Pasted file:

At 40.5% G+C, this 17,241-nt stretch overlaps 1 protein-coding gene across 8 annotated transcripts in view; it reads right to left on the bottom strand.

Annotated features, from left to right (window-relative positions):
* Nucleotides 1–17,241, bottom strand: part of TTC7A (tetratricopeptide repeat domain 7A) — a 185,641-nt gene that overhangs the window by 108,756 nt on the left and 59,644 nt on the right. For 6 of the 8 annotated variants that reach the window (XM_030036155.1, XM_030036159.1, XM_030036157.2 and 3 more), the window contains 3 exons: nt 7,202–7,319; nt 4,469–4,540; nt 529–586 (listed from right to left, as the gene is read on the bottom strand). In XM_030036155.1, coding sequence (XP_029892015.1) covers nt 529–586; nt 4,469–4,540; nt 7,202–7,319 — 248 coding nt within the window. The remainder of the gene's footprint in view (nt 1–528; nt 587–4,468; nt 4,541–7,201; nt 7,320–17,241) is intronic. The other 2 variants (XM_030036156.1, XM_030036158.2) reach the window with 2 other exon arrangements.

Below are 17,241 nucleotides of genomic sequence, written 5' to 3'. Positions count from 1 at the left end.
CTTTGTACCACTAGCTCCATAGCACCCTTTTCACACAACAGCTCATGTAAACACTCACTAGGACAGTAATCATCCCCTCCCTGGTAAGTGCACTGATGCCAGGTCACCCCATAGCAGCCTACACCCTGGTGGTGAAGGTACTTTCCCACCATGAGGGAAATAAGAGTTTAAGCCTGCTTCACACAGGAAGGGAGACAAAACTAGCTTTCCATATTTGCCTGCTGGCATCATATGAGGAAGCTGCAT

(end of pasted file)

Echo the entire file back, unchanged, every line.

At 40.5% G+C, this 17,241-nt stretch overlaps 1 protein-coding gene across 8 annotated transcripts in view; it reads right to left on the bottom strand.

Annotated features, from left to right (window-relative positions):
* Nucleotides 1–17,241, bottom strand: part of TTC7A (tetratricopeptide repeat domain 7A) — a 185,641-nt gene that overhangs the window by 108,756 nt on the left and 59,644 nt on the right. For 6 of the 8 annotated variants that reach the window (XM_030036155.1, XM_030036159.1, XM_030036157.2 and 3 more), the window contains 3 exons: nt 7,202–7,319; nt 4,469–4,540; nt 529–586 (listed from right to left, as the gene is read on the bottom strand). In XM_030036155.1, coding sequence (XP_029892015.1) covers nt 529–586; nt 4,469–4,540; nt 7,202–7,319 — 248 coding nt within the window. The remainder of the gene's footprint in view (nt 1–528; nt 587–4,468; nt 4,541–7,201; nt 7,320–17,241) is intronic. The other 2 variants (XM_030036156.1, XM_030036158.2) reach the window with 2 other exon arrangements.

Below are 17,241 nucleotides of genomic sequence, written 5' to 3'. Positions count from 1 at the left end.
CTTTGTACCACTAGCTCCATAGCACCCTTTTCACACAACAGCTCATGTAAACACTCACTAGGACAGTAATCATCCCCTCCCTGGTAAGTGCACTGATGCCAGGTCACCCCATAGCAGCCTACACCCTGGTGGTGAAGGTACTTTCCCACCATGAGGGAAATAAGAGTTTAAGCCTGCTTCACACAGGAAGGGAGACAAAACTAGCTTTCCATATTTGCCTGCTGGCATCATATGAGGAAGCTGCAT